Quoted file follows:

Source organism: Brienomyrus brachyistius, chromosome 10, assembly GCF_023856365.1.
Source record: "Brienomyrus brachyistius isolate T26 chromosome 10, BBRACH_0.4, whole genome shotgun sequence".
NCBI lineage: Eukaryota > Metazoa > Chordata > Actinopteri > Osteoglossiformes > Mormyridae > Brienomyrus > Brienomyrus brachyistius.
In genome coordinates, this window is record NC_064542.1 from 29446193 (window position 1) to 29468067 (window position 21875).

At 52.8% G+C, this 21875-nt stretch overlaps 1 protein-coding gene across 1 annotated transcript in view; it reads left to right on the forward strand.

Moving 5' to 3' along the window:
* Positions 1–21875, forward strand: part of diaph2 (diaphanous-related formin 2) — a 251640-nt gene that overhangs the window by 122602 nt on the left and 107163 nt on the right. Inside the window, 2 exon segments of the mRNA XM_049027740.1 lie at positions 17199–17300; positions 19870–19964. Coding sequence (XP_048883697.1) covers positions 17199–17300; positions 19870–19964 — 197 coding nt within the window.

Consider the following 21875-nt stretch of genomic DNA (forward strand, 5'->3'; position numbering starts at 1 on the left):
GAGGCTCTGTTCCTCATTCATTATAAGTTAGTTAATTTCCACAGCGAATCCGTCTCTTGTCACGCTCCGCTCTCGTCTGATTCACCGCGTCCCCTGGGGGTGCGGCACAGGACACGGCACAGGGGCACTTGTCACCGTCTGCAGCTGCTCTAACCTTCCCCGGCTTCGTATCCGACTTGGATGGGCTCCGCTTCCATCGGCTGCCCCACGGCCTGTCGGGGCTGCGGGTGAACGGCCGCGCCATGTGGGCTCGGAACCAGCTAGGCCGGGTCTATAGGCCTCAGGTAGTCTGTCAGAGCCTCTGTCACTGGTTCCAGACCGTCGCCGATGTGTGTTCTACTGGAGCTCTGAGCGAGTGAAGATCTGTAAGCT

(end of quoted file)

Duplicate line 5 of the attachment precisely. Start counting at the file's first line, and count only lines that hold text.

At 52.8% G+C, this 21875-nt stretch overlaps 1 protein-coding gene across 1 annotated transcript in view; it reads left to right on the forward strand.